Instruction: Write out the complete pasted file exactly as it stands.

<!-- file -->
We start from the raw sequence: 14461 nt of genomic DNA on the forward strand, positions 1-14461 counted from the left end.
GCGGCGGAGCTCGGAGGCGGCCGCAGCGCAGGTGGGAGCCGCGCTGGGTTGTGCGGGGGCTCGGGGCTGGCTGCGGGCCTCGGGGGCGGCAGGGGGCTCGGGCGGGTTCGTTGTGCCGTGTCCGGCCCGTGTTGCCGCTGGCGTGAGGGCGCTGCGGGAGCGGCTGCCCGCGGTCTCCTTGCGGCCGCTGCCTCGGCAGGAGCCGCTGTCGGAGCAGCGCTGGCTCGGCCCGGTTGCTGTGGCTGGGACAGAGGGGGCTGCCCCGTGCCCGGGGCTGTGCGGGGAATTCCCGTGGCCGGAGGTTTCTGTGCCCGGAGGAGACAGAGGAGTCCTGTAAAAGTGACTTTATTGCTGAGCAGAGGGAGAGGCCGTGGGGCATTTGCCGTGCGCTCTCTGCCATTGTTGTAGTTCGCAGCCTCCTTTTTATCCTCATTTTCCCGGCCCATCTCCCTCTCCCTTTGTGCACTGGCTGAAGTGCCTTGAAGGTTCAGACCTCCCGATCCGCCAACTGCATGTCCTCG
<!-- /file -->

We start from the raw sequence: 14461 nt of genomic DNA on the forward strand, positions 1-14461 counted from the left end.
GCGGCGGAGCTCGGAGGCGGCCGCAGCGCAGGTGGGAGCCGCGCTGGGTTGTGCGGGGGCTCGGGGCTGGCTGCGGGCCTCGGGGGCGGCAGGGGGCTCGGGCGGGTTCGTTGTGCCGTGTCCGGCCCGTGTTGCCGCTGGCGTGAGGGCGCTGCGGGAGCGGCTGCCCGCGGTCTCCTTGCGGCCGCTGCCTCGGCAGGAGCCGCTGTCGGAGCAGCGCTGGCTCGGCCCGGTTGCTGTGGCTGGGACAGAGGGGGCTGCCCCGTGCCCGGGGCTGTGCGGGGAATTCCCGTGGCCGGAGGTTTCTGTGCCCGGAGGAGACAGAGGAGTCCTGTAAAAGTGACTTTATTGCTGAGCAGAGGGAGAGGCCGTGGGGCATTTGCCGTGCGCTCTCTGCCATTGTTGTAGTTCGCAGCCTCCTTTTTATCCTCATTTTCCCGGCCCATCTCCCTCTCCCTTTGTGCACTGGCTGAAGTGCCTTGAAGGTTCAGACCTCCCGATCCGCCAACTGCATGTCCTCG